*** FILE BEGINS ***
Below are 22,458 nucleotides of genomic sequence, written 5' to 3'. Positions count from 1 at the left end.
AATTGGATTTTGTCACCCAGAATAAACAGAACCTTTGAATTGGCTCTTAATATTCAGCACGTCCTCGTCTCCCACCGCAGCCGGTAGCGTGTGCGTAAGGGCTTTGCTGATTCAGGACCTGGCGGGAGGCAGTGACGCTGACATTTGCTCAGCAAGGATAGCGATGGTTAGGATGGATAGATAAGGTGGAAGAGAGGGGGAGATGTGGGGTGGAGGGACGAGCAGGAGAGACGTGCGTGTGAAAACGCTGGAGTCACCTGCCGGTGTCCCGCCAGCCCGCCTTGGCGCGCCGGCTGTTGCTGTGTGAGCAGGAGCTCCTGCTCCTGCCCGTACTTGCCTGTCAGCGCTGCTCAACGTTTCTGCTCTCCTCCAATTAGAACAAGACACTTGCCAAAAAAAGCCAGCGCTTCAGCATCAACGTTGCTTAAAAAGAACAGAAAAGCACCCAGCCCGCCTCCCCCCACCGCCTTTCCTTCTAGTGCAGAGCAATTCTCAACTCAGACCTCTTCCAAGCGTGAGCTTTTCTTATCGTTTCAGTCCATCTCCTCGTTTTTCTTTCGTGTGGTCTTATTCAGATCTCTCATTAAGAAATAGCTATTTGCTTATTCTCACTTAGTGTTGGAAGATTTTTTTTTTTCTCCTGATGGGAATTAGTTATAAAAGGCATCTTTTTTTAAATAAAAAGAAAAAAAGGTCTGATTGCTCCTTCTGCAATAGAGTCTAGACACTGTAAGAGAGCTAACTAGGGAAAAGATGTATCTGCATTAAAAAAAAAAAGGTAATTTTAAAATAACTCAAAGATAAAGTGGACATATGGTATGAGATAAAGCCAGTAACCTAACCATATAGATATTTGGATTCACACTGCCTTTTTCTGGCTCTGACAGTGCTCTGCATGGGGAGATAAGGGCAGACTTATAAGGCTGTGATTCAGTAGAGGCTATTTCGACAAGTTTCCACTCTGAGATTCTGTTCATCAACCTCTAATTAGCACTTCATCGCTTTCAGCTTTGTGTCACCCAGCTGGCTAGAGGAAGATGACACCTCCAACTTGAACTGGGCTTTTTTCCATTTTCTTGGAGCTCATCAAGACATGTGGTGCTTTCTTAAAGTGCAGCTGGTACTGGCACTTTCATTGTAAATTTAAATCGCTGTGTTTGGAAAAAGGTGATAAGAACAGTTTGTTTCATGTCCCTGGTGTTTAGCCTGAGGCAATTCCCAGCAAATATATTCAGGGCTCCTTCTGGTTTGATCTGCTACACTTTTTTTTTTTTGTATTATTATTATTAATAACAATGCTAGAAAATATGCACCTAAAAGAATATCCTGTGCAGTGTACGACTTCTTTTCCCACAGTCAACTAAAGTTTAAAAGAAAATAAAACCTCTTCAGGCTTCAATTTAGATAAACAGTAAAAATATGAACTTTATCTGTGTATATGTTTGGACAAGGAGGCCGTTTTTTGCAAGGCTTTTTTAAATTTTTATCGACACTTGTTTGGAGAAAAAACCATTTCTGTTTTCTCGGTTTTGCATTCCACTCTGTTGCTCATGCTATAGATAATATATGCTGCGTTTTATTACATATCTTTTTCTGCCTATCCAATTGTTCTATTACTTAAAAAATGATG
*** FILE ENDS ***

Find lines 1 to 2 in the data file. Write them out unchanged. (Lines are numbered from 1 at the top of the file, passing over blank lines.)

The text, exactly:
Below are 22,458 nucleotides of genomic sequence, written 5' to 3'. Positions count from 1 at the left end.
AATTGGATTTTGTCACCCAGAATAAACAGAACCTTTGAATTGGCTCTTAATATTCAGCACGTCCTCGTCTCCCACCGCAGCCGGTAGCGTGTGCGTAAGGGCTTTGCTGATTCAGGACCTGGCGGGAGGCAGTGACGCTGACATTTGCTCAGCAAGGATAGCGATGGTTAGGATGGATAGATAAGGTGGAAGAGAGGGGGAGATGTGGGGTGGAGGGACGAGCAGGAGAGACGTGCGTGTGAAAACGCTGGAGTCACCTGCCGGTGTCCCGCCAGCCCGCCTTGGCGCGCCGGCTGTTGCTGTGTGAGCAGGAGCTCCTGCTCCTGCCCGTACTTGCCTGTCAGCGCTGCTCAACGTTTCTGCTCTCCTCCAATTAGAACAAGACACTTGCCAAAAAAAGCCAGCGCTTCAGCATCAACGTTGCTTAAAAAGAACAGAAAAGCACCCAGCCCGCCTCCCCCCACCGCCTTTCCTTCTAGTGCAGAGCAATTCTCAACTCAGACCTCTTCCAAGCGTGAGCTTTTCTTATCGTTTCAGTCCATCTCCTCGTTTTTCTTTCGTGTGGTCTTATTCAGATCTCTCATTAAGAAATAGCTATTTGCTTATTCTCACTTAGTGTTGGAAGATTTTTTTTTTTCTCCTGATGGGAATTAGTTATAAAAGGCATCTTTTTTTAAATAAAAAGAAAAAAAGGTCTGATTGCTCCTTCTGCAATAGAGTCTAGACACTGTAAGAGAGCTAACTAGGGAAAAGATGTATCTGCATTAAAAAAAAAAAGGTAATTTTAAAATAACTCAAAGATAAAGTGGACATATGGTATGAGATAAAGCCAGTAACCTAACCATATAGATATTTGGATTCACACTGCCTTTTTCTGGCTCTGACAGTGCTCTGCATGGGGAGATAAGGGCAGACTTATAAGGCTGTGATTCAGTAGAGGCTATTTCGACAAGTTTCCACTCTGAGATTCTGTTCATCAACCTCTAATTAGCACTTCATCGCTTTCAGCTTTGTGTCACCCAGCTGGCTAGAGGAAGATGACACCTCCAACTTGAACTGGGCTTTTTTCCATTTTCTTGGAGCTCATCAAGACATGTGGTGCTTTCTTAAAGTGCAGCTGGTACTGGCACTTTCATTGTAAATTTAAATCGCTGTGTTTGGAAAAAGGTGATAAGAACAGTTTGTTTCATGTCCCTGGTGTTTAGCCTGAGGCAATTCCCAGCAAATATATTCAGGGCTCCTTCTGGTTTGATCTGCTACACTTTTTTTTTTTTGTATTATTATTATTAATAACAATGCTAGAAAATATGCACCTAAAAGAATATCCTGTGCAGTGTACGACTTCTTTTCCCACAGTCAACTAAAGTTTAAAAGAAAATAAAACCTCTTCAGGCTTCAATTTAGATAAACAGTAAAAATATGAACTTTATCTGTGTATATGTTTGGACAAGGAGGCCGTTTTTTGCAAGGCTTTTTTAAATTTTTATCGACACTTGTTTGGAGAAAAAACCATTTCTGTTTTCTCGGTTTTGCATTCCACTCTGTTGCTCATGCTATAGATAATATATGCTGCGTTTTATTACATATCTTTTTCTGCCTATCCAATTGTTCTATTACTTAAAAAATGATG